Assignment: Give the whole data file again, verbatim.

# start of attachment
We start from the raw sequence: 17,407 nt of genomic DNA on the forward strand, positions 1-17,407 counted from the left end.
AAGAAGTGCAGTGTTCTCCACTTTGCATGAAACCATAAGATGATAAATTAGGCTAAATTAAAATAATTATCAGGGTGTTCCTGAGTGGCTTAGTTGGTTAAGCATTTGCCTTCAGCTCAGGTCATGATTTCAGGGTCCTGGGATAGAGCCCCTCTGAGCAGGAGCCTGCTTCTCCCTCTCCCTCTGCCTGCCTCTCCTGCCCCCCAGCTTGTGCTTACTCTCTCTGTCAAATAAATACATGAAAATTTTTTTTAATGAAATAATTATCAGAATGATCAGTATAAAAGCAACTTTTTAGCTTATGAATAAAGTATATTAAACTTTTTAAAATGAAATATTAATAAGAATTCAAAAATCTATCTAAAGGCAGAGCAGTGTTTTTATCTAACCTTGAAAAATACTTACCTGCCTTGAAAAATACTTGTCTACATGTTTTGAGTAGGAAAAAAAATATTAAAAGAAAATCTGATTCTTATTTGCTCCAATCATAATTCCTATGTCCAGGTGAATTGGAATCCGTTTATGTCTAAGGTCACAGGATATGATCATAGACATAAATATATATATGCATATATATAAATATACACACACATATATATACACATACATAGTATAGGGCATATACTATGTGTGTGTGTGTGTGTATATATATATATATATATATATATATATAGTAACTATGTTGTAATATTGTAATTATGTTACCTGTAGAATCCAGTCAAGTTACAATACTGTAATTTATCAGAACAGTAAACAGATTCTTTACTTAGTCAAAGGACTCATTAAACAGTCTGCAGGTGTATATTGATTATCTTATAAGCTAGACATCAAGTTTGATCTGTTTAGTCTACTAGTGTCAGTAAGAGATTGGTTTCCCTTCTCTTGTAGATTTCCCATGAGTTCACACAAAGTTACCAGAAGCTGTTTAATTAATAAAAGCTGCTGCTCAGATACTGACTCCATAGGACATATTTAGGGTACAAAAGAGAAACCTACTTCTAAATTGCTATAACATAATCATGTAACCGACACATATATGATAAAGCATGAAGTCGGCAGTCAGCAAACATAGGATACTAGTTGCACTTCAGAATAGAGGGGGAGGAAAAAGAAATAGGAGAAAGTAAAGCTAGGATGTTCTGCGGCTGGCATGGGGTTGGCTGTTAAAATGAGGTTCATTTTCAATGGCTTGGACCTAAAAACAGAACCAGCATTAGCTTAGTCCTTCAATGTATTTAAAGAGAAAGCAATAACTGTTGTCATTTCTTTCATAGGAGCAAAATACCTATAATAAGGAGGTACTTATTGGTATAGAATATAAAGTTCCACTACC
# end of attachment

We start from the raw sequence: 17,407 nt of genomic DNA on the forward strand, positions 1-17,407 counted from the left end.
AAGAAGTGCAGTGTTCTCCACTTTGCATGAAACCATAAGATGATAAATTAGGCTAAATTAAAATAATTATCAGGGTGTTCCTGAGTGGCTTAGTTGGTTAAGCATTTGCCTTCAGCTCAGGTCATGATTTCAGGGTCCTGGGATAGAGCCCCTCTGAGCAGGAGCCTGCTTCTCCCTCTCCCTCTGCCTGCCTCTCCTGCCCCCCAGCTTGTGCTTACTCTCTCTGTCAAATAAATACATGAAAATTTTTTTTAATGAAATAATTATCAGAATGATCAGTATAAAAGCAACTTTTTAGCTTATGAATAAAGTATATTAAACTTTTTAAAATGAAATATTAATAAGAATTCAAAAATCTATCTAAAGGCAGAGCAGTGTTTTTATCTAACCTTGAAAAATACTTACCTGCCTTGAAAAATACTTGTCTACATGTTTTGAGTAGGAAAAAAAATATTAAAAGAAAATCTGATTCTTATTTGCTCCAATCATAATTCCTATGTCCAGGTGAATTGGAATCCGTTTATGTCTAAGGTCACAGGATATGATCATAGACATAAATATATATATGCATATATATAAATATACACACACATATATATACACATACATAGTATAGGGCATATACTATGTGTGTGTGTGTGTGTATATATATATATATATATATATATATATAGTAACTATGTTGTAATATTGTAATTATGTTACCTGTAGAATCCAGTCAAGTTACAATACTGTAATTTATCAGAACAGTAAACAGATTCTTTACTTAGTCAAAGGACTCATTAAACAGTCTGCAGGTGTATATTGATTATCTTATAAGCTAGACATCAAGTTTGATCTGTTTAGTCTACTAGTGTCAGTAAGAGATTGGTTTCCCTTCTCTTGTAGATTTCCCATGAGTTCACACAAAGTTACCAGAAGCTGTTTAATTAATAAAAGCTGCTGCTCAGATACTGACTCCATAGGACATATTTAGGGTACAAAAGAGAAACCTACTTCTAAATTGCTATAACATAATCATGTAACCGACACATATATGATAAAGCATGAAGTCGGCAGTCAGCAAACATAGGATACTAGTTGCACTTCAGAATAGAGGGGGAGGAAAAAGAAATAGGAGAAAGTAAAGCTAGGATGTTCTGCGGCTGGCATGGGGTTGGCTGTTAAAATGAGGTTCATTTTCAATGGCTTGGACCTAAAAACAGAACCAGCATTAGCTTAGTCCTTCAATGTATTTAAAGAGAAAGCAATAACTGTTGTCATTTCTTTCATAGGAGCAAAATACCTATAATAAGGAGGTACTTATTGGTATAGAATATAAAGTTCCACTACC